Lawrence Guy didn't know he was dyslexic until he got to college.
Struggling after his first semester at Arizona State University, the Patriots defensive lineman learned of his diagnosis and did something he wasn't used to doing. He asked for help, got a tutor, and applied himself in a way that built a foundation for success – success in school, football, and in life.
Seeing the difference it has made for him personally, Lawrence opened up about his journey through the rest of college and during his time in the NFL – stressing the importance that education had once he stopped taking it for granted. Friday at Gillette Stadium was only the latest example of that, as he and his family handed out backpacks filled with school supplies to 150 high school students for their annual giveaway.
"I don't like to call it a learning disability, I like to call it a learning challenge because that's what it is -- it is challenging you to do something."
After learning he was dyslexic, the biggest initial hurdle Lawrence had to jump was getting over the stigma of needing help in the first place. As a four-star recruit, he knew he was destined for the league, and didn't see the impact the classroom could have on his on-field performance.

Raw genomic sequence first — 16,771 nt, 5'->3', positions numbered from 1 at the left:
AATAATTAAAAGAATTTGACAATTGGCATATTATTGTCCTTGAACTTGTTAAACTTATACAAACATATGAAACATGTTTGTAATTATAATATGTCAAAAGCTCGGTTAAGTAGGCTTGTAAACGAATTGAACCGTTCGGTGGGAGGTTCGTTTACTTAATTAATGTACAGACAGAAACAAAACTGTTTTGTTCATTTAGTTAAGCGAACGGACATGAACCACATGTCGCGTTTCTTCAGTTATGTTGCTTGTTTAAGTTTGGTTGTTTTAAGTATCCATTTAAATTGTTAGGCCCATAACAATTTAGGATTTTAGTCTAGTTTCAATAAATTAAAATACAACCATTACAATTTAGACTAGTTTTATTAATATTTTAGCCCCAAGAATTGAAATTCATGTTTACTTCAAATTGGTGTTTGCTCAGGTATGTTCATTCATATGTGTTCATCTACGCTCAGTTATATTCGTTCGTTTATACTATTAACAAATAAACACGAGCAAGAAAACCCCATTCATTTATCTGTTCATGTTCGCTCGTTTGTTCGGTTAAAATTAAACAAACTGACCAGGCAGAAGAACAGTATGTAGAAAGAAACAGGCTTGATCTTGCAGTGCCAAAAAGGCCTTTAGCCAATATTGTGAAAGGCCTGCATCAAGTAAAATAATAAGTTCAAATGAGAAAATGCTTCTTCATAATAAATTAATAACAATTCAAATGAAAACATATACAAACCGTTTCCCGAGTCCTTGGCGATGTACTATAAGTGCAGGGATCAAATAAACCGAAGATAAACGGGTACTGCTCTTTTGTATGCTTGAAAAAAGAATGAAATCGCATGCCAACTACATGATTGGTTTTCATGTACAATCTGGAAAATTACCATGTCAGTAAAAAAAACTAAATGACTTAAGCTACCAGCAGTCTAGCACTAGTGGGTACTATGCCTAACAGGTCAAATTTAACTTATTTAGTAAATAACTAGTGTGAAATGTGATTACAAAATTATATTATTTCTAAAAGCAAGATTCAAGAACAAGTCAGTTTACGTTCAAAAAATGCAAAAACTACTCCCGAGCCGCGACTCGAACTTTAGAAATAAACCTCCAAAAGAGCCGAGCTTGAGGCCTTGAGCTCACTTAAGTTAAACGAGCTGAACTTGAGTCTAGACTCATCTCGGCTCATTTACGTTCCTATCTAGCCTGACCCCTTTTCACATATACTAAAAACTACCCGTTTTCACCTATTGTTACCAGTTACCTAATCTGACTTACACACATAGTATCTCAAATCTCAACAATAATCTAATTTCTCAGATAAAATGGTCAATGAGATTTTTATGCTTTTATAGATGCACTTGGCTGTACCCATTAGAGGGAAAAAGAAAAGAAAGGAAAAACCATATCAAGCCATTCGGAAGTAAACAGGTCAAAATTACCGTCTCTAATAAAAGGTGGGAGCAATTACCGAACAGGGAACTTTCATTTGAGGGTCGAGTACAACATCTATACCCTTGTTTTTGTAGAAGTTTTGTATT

Once he let teachers, tutors and peers pour into him to help him succeed, he watched his grade point average rise from a 2.5 to a 3.5.
"I didn't value education as much as I do now," Lawrence said. "You just do as much as you need to do to get by, but once you understand what it does for you to help you build as a person, I dove into it. But it took those teachers, it took those peers to help me push. It changed my perspective in school, my perspective on life, and it helped me continue to grow. I can tell you right now, I wouldn't be here if it wasn't for my education. I wouldn't be here if it wasn't for those tutors I decided to take in college."
His wife, Andrea, can attest to that.
"These players, they don't just go into work and play football," Andrea told the students. They go in, they study for hours. I can test that my husband spends six hours – eight sometimes – at the facility. A lot of the time it's studying, watching film, and reading the playbook. A lot of hard work is put into the sport, and I think that goes with school and education."
The Lawrence Guy Family Foundation's mission aligns well with that of La Colaborativa, serving Latinx immigrants and providing services, initiatives, and community organizing campaigns to uplift them in society – despite linguistic and cultural barriers.
To Lawrence and Andrea, the backpacks represent the preparation and hope it takes to excel.
"I want to get that first step, and have them not have to look for a notebook or look for pencils, highlighters, markers, or a binder. I can help them out. I want them to be a step ahead of anything – but the biggest thing is hope," Lawrence said.
"It's not about how many backpacks you give out. It's about that one backpack you give out that changes that one kid's life."